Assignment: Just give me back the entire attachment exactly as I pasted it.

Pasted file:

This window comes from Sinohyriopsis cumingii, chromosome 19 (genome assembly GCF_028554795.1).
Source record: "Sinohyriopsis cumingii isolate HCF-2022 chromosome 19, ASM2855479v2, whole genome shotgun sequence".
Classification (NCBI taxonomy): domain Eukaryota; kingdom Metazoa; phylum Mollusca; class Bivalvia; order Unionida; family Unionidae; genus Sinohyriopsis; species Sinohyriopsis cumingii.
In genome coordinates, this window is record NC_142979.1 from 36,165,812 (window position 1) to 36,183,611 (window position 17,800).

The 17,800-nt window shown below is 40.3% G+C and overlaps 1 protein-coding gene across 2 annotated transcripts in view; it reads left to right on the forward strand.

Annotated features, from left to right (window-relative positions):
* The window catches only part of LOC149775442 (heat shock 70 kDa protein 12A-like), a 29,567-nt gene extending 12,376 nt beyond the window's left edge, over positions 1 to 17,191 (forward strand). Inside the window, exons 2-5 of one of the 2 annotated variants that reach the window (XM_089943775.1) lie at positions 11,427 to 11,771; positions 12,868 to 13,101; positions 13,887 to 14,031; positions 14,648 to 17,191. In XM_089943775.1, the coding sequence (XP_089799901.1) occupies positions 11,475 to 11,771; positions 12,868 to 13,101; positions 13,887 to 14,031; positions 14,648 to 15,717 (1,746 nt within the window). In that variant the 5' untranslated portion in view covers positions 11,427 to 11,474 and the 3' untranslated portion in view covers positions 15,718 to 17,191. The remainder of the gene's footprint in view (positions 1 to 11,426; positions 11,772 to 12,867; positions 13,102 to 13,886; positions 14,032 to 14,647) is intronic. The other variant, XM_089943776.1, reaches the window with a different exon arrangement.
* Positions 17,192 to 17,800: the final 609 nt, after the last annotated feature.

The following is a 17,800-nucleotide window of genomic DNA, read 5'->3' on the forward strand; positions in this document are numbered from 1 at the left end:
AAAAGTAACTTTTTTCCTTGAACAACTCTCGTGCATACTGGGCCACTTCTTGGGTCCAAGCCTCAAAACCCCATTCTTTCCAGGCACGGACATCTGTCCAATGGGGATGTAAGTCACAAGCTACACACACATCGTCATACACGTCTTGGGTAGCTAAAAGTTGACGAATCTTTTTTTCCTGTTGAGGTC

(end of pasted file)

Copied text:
This window comes from Sinohyriopsis cumingii, chromosome 19 (genome assembly GCF_028554795.1).
Source record: "Sinohyriopsis cumingii isolate HCF-2022 chromosome 19, ASM2855479v2, whole genome shotgun sequence".
Classification (NCBI taxonomy): domain Eukaryota; kingdom Metazoa; phylum Mollusca; class Bivalvia; order Unionida; family Unionidae; genus Sinohyriopsis; species Sinohyriopsis cumingii.
In genome coordinates, this window is record NC_142979.1 from 36,165,812 (window position 1) to 36,183,611 (window position 17,800).

The 17,800-nt window shown below is 40.3% G+C and overlaps 1 protein-coding gene across 2 annotated transcripts in view; it reads left to right on the forward strand.

Annotated features, from left to right (window-relative positions):
* The window catches only part of LOC149775442 (heat shock 70 kDa protein 12A-like), a 29,567-nt gene extending 12,376 nt beyond the window's left edge, over positions 1 to 17,191 (forward strand). Inside the window, exons 2-5 of one of the 2 annotated variants that reach the window (XM_089943775.1) lie at positions 11,427 to 11,771; positions 12,868 to 13,101; positions 13,887 to 14,031; positions 14,648 to 17,191. In XM_089943775.1, the coding sequence (XP_089799901.1) occupies positions 11,475 to 11,771; positions 12,868 to 13,101; positions 13,887 to 14,031; positions 14,648 to 15,717 (1,746 nt within the window). In that variant the 5' untranslated portion in view covers positions 11,427 to 11,474 and the 3' untranslated portion in view covers positions 15,718 to 17,191. The remainder of the gene's footprint in view (positions 1 to 11,426; positions 11,772 to 12,867; positions 13,102 to 13,886; positions 14,032 to 14,647) is intronic. The other variant, XM_089943776.1, reaches the window with a different exon arrangement.
* Positions 17,192 to 17,800: the final 609 nt, after the last annotated feature.

The following is a 17,800-nucleotide window of genomic DNA, read 5'->3' on the forward strand; positions in this document are numbered from 1 at the left end:
AAAAGTAACTTTTTTCCTTGAACAACTCTCGTGCATACTGGGCCACTTCTTGGGTCCAAGCCTCAAAACCCCATTCTTTCCAGGCACGGACATCTGTCCAATGGGGATGTAAGTCACAAGCTACACACACATCGTCATACACGTCTTGGGTAGCTAAAAGTTGACGAATCTTTTTTTCCTGTTGAGGTC